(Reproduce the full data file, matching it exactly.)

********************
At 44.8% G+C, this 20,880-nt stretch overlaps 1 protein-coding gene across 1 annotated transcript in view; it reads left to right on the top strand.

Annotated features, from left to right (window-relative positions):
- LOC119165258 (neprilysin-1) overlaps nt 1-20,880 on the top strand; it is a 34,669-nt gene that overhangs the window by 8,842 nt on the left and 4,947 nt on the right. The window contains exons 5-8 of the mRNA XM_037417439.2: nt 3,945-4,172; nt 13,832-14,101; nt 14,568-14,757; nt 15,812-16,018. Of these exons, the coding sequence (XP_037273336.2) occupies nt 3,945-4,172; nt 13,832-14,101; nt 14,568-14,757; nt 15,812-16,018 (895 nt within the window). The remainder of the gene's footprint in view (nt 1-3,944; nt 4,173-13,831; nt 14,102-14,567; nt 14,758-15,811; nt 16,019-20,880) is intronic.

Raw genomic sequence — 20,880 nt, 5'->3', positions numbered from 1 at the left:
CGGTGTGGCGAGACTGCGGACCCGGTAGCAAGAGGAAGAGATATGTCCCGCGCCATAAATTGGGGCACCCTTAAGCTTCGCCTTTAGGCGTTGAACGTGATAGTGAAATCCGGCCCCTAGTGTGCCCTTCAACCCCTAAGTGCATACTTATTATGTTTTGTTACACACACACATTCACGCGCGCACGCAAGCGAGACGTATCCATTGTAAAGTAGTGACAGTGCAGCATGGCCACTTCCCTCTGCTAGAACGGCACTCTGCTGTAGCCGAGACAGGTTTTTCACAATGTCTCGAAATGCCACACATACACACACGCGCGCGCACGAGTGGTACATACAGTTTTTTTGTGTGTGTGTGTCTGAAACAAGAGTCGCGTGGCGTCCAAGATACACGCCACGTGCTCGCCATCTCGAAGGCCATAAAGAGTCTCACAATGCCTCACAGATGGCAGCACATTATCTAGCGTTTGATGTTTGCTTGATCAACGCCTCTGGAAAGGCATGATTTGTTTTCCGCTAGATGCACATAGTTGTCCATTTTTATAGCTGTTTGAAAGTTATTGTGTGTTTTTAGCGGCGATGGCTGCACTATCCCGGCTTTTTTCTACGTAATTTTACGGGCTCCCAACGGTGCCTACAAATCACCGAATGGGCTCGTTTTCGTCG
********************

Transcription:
At 44.8% G+C, this 20,880-nt stretch overlaps 1 protein-coding gene across 1 annotated transcript in view; it reads left to right on the top strand.

Annotated features, from left to right (window-relative positions):
- LOC119165258 (neprilysin-1) overlaps nt 1-20,880 on the top strand; it is a 34,669-nt gene that overhangs the window by 8,842 nt on the left and 4,947 nt on the right. The window contains exons 5-8 of the mRNA XM_037417439.2: nt 3,945-4,172; nt 13,832-14,101; nt 14,568-14,757; nt 15,812-16,018. Of these exons, the coding sequence (XP_037273336.2) occupies nt 3,945-4,172; nt 13,832-14,101; nt 14,568-14,757; nt 15,812-16,018 (895 nt within the window). The remainder of the gene's footprint in view (nt 1-3,944; nt 4,173-13,831; nt 14,102-14,567; nt 14,758-15,811; nt 16,019-20,880) is intronic.

Raw genomic sequence — 20,880 nt, 5'->3', positions numbered from 1 at the left:
CGGTGTGGCGAGACTGCGGACCCGGTAGCAAGAGGAAGAGATATGTCCCGCGCCATAAATTGGGGCACCCTTAAGCTTCGCCTTTAGGCGTTGAACGTGATAGTGAAATCCGGCCCCTAGTGTGCCCTTCAACCCCTAAGTGCATACTTATTATGTTTTGTTACACACACACATTCACGCGCGCACGCAAGCGAGACGTATCCATTGTAAAGTAGTGACAGTGCAGCATGGCCACTTCCCTCTGCTAGAACGGCACTCTGCTGTAGCCGAGACAGGTTTTTCACAATGTCTCGAAATGCCACACATACACACACGCGCGCGCACGAGTGGTACATACAGTTTTTTTGTGTGTGTGTGTCTGAAACAAGAGTCGCGTGGCGTCCAAGATACACGCCACGTGCTCGCCATCTCGAAGGCCATAAAGAGTCTCACAATGCCTCACAGATGGCAGCACATTATCTAGCGTTTGATGTTTGCTTGATCAACGCCTCTGGAAAGGCATGATTTGTTTTCCGCTAGATGCACATAGTTGTCCATTTTTATAGCTGTTTGAAAGTTATTGTGTGTTTTTAGCGGCGATGGCTGCACTATCCCGGCTTTTTTCTACGTAATTTTACGGGCTCCCAACGGTGCCTACAAATCACCGAATGGGCTCGTTTTCGTCG